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Comic Book Reviews – Mike’s Haul 8/14/2013

Infinity #1

Written by: Hickman

Art by: Cheung

I’m sure I’m going to reviewing some if not most of Infinity as well as the Avengers and New Avengers books that based on the reading list from Marvel, are more than just tie-ins.  So to start, I need to let you know my history with Hickman. I started reading his work with Secret Warriors which I really loved and since then I’ve truly enjoyedmost of his Marvel work – S.H.I.E.L.D. (which I’m still waiting for a finish to), Fantastic Four and FF. I was super excited to find out he was taking over my favorite Marvel franchise: the Avengers. And after 17 issues of Avengers and 8 issues of New Avengers, my enthusiasm for Infinity turned into being cautious optimism. Why? I feel New Avengers has been up to if not better than much of what Hickman has written for Marvel. His Avengers, has felt more about high-brow concepts and plot with none of the character moments and interactions which Hickman has done so well before.  And the characters he has focused the most attention and time on have often been ones who, in my opinion, are boring and fans don’t have connection to. Hyperion, crazy Captain Universe, Ex Nihilo, Abyss, Nightmask and Starbrand are all very non-relatable characters. The only ones who are, Starbrand and Captain Universe, are often depicted as more and more inhuman due to their powers. So,coming into Infinity I was very nervous…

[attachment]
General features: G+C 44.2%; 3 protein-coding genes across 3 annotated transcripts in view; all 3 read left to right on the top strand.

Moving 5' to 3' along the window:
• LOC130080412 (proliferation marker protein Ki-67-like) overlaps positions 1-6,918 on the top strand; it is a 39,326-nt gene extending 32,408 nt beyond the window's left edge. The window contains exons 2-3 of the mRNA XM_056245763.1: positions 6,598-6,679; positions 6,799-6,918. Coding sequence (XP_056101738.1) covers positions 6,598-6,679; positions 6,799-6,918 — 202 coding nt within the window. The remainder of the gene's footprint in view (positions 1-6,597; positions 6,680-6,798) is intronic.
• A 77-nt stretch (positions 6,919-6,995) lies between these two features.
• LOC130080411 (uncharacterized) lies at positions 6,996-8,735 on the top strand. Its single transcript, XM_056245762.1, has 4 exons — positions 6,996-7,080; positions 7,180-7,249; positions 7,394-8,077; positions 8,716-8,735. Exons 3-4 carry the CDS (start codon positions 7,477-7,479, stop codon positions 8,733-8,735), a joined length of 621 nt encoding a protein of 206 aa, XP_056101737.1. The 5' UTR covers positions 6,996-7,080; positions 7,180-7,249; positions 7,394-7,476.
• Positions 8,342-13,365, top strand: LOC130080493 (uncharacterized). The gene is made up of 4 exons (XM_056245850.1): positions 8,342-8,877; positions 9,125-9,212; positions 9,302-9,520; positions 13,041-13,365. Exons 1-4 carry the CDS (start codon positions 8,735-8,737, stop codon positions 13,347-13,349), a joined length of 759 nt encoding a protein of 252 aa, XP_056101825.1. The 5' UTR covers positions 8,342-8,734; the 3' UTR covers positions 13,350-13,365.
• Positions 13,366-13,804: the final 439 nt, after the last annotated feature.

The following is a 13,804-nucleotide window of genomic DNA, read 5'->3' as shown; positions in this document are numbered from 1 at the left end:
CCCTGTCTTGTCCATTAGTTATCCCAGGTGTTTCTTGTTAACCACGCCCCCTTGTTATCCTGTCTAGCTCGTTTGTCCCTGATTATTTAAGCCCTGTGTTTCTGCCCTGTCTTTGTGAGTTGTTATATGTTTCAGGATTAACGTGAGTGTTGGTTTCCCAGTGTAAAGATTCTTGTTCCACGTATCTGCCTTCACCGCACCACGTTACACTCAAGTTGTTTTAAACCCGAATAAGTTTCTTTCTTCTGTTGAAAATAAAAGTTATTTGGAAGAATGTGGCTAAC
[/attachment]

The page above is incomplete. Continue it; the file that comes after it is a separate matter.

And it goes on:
And frankly, most of my likes and concerns could be seen here. First let me say that a event book with a 1st issue this hefty in pages is impressive. I also appreciate that by the end of the 1st issue, events are unfolding and not the 4-5 issues of recap that Marvel has done with their event books in the past. Also, Cheung’s art is beautiful and I’m confident that Opena and Weaver will be great.  And while I was slightly disappointed that they used the entire of the FCBD comic as part of the book, it is a beautiful book that certainly set the next 5 issues to be all about the action in space and Earth.